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Besides the objectionable odor and damage to mechanical equipment, exposure to hydrogen sulfide inlandfill gas can be fatal. The technology of hydrogen sulfide control was largely developed in thepetrochemical industry. Adapting these varied technologies and newly emerging strategies to the landfill environment presents economic, legal and technical challenges for landfill owners. This paper discusses the requirements for the “ideal” treatment system for removing hydrogen sulfide from landfill gas, and reviews the most popular technologies, that have been successfully implementedatlandfills. Additionally, it provides a complete review of the problem including gas prediction,gascollection, constructability and bidding issues.

The paper includes a detailed case study for the selection of a control system at a large landfillin the Northeast. This includes a thorough examination of the various economic and technical issues that are part of the decision making process that must be addressed for successful implementation, as well as a holistic approach to this problem. Identifying landfill gas collection practices to determine the most cost effective control strategies is also discussed. Of particular concern isthe accurate estimation of Hydrogen Sulfide generation from landfills, as well as the life cycle. Common methodologies for prediction are discussed as well as correlation to field data, as well asrecommendations for accurate collection of field data.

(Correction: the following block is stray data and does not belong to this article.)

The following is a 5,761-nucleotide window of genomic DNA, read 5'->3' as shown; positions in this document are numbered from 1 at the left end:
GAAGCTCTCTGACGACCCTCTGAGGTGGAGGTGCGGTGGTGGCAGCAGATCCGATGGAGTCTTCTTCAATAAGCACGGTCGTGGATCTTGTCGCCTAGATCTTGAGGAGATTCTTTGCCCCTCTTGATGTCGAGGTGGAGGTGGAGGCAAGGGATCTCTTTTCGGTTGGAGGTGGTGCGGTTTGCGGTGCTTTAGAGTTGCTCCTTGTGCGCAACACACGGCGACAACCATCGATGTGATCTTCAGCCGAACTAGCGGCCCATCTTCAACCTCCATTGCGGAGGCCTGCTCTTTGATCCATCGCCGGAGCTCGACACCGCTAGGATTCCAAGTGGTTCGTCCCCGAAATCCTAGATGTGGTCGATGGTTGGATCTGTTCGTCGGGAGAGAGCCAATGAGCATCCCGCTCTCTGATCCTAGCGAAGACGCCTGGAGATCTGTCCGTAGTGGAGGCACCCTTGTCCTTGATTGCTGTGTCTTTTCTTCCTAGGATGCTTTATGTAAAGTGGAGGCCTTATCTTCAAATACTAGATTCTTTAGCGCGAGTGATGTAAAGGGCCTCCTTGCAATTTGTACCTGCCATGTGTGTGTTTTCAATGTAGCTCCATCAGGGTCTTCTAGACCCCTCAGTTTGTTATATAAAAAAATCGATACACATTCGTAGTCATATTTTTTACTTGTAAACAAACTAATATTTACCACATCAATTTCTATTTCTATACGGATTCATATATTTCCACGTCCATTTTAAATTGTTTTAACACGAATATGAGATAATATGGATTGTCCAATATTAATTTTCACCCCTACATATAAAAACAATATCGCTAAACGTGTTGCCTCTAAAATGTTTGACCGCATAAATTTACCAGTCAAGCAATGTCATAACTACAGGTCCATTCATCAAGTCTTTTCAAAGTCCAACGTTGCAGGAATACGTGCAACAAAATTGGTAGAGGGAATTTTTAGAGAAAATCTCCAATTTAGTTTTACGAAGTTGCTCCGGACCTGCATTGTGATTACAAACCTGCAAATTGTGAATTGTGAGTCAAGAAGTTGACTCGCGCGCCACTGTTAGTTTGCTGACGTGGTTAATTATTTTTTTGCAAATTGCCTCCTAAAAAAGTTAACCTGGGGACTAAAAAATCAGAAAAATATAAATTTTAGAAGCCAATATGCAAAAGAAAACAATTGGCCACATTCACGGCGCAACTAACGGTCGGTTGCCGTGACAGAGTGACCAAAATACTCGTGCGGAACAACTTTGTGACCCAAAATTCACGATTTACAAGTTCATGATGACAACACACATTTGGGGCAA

The construction challenges for a system at an operating landfill, while ensuring odor control is also discussed. A unique approach to preparing bidding specifications under general municipal law also presents solutions for control of unpredictable pricing of process chemicals. This allows a true evaluation of the systems operating and maintenance costs and capital costs, thus allowing a life cycle cost evaluation.

As a result, this allows a competitive evaluation of the various systems during the bidding process.
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Document Type: Research Article

Publication date: 2006-01-01

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